The Roots of the Mountains, by William Morris, , at sacred-texts.com
CHAPTER XLVIII. MEN SING IN THE MOTE-HOUSE
Then strode the Warriors of the Wolf over the bodies of the slain on to the dais of their own Hall; and Folk-might led the Sun-beam by the hand, and now was his sword in its sheath, and his face was grown calm, though it was stern and sad. But even as he trod the dais comes a slim swain of the Wolves twisting himself through the throng, and so maketh way to Folk-might, and saith to him:
'Chieftain, the Alderman of Burgdale sendeth me hither to say a word to thee; even this, which I am to tell to thee and the War-leader both: It is most true that our kinswoman the Bride will not die, but live. So help me, the Warrior and the Face! This is the word of the Alderman.'
When Folk-might heard this, his face changed and he hung his head; and Face-of-god, who was standing close by, beheld him and deemed that tears were falling from his eyes on to the hall-floor. As for him, he grew exceeding glad, and he turned to the Sun-beam and met her eyes, and saw that she could scarce refrain her longing for him; and he was abashed for the sweetness of his love. But she drew close up to him, and spake to him softly and said:
'This is the day that maketh amends; and yet I long for another day. When I saw thee coming to me that first day in Shadowy Vale, I thought thee so goodly a warrior that my heart was in my mouth. But now how goodly thou art! For the battle is over, and we shall live.'
'Yea,' said Face-of-god, 'and none shall begrudge us our love. Behold thy brother, the hard-heart, the warrior; he weepeth because he hath heard that the Bride shall live. Be sure then that she shall not gainsay him. O fair shall the world be to-morrow!'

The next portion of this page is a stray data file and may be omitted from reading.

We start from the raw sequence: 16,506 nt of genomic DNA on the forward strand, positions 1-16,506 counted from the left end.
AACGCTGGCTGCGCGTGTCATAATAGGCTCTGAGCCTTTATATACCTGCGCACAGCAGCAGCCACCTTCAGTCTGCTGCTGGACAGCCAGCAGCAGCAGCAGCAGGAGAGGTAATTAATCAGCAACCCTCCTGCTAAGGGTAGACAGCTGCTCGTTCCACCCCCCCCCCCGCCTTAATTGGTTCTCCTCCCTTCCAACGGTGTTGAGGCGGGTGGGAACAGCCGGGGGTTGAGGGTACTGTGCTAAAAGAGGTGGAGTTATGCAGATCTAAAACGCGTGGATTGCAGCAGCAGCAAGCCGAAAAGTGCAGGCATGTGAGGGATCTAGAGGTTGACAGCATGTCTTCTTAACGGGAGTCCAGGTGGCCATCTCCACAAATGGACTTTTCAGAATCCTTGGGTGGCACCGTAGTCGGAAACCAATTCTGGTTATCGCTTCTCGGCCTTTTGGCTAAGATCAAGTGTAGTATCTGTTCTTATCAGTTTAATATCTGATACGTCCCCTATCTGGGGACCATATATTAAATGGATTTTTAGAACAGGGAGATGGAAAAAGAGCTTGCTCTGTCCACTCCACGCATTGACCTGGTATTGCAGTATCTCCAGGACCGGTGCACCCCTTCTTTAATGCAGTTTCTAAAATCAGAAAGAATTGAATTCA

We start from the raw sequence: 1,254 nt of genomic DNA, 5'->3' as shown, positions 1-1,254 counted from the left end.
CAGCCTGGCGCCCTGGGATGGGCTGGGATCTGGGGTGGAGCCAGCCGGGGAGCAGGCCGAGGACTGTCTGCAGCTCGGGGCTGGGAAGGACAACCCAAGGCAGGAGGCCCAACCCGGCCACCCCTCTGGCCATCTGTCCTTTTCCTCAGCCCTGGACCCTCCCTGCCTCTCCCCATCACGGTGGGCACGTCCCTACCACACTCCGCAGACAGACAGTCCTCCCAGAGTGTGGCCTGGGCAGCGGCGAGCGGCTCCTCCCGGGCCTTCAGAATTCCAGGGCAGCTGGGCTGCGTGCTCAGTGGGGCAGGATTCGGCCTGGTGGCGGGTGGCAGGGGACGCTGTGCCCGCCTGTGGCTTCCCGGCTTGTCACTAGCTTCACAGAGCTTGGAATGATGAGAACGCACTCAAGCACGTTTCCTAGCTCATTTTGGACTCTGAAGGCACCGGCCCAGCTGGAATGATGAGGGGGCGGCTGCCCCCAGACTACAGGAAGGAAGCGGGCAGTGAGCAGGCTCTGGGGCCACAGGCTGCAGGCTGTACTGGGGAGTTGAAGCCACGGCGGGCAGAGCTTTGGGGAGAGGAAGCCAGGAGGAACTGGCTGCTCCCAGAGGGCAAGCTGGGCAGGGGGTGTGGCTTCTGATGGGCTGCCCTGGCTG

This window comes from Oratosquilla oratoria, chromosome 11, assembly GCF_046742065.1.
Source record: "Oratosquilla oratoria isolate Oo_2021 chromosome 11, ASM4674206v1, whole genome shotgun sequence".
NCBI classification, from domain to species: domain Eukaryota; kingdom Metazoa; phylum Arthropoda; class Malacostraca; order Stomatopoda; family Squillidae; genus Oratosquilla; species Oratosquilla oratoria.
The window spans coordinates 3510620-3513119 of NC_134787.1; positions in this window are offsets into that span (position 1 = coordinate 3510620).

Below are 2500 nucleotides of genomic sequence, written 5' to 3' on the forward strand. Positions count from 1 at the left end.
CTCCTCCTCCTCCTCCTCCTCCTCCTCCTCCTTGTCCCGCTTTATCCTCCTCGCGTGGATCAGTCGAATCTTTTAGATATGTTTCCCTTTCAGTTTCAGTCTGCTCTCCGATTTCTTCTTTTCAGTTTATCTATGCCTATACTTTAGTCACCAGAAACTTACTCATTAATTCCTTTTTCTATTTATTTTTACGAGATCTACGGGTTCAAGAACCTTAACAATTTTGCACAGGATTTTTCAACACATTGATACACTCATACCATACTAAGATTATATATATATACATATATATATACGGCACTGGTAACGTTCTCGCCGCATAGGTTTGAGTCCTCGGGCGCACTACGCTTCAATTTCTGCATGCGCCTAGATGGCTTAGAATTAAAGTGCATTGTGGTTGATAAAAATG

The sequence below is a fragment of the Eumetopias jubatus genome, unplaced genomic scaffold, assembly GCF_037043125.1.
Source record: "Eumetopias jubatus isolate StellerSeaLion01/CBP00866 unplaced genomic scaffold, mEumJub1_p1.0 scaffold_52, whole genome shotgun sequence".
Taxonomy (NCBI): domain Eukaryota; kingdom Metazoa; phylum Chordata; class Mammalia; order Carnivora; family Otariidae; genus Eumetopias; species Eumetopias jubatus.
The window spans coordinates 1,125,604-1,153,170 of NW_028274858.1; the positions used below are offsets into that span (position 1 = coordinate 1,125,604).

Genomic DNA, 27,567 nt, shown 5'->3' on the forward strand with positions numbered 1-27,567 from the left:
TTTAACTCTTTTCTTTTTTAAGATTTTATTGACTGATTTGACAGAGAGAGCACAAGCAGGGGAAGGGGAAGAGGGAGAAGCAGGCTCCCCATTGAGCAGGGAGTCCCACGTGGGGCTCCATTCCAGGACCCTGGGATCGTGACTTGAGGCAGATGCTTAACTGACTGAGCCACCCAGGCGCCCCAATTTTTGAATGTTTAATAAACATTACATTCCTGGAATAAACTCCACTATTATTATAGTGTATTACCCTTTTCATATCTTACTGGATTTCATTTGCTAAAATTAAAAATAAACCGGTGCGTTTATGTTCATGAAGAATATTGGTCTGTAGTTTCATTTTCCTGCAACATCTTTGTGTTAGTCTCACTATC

But she said: 'O Gold-mane, I have no words. Is there no minstrelsy amongst us?'
Now by this time were many of the men of the Wolf and the Woodlanders gathered on the dais of the Hall; and the Dalesmen noting this, and wotting that these men were now in their own Mote-house, withdrew them as they might for the press toward the nether end thereof. That the Sun-beam noted, and that all those about her save the War-leader were of the kindreds of the Wolf and the Woodland, and, still speaking softly, she said to Face-of-god:
'Gold-mane, meseemeth I am now in my wrong place; for now the Wolf raiseth up his head, but I am departing from him. Surely I should now be standing amongst my people of the Face, whereto I am going ere long.'
He said: 'Beloved, I am now become thy kindred and thine home, and it is meet for thee to stand beside me.'
She cast her eyes adown and answered not; and she fell a-pondering of how sorely she had desired that fair dale, and now she would leave it, and be content and more than content.
But now the kindreds had sundered, they upon the dais ranked themselves together there in the House which their fathers had builded; and when they saw themselves so meetly ordered, their hearts being full with the sweetness of hope accomplished and the joy of deliverance from death, song arose amongst them, and they fell to singing together; and this is somewhat of their singing: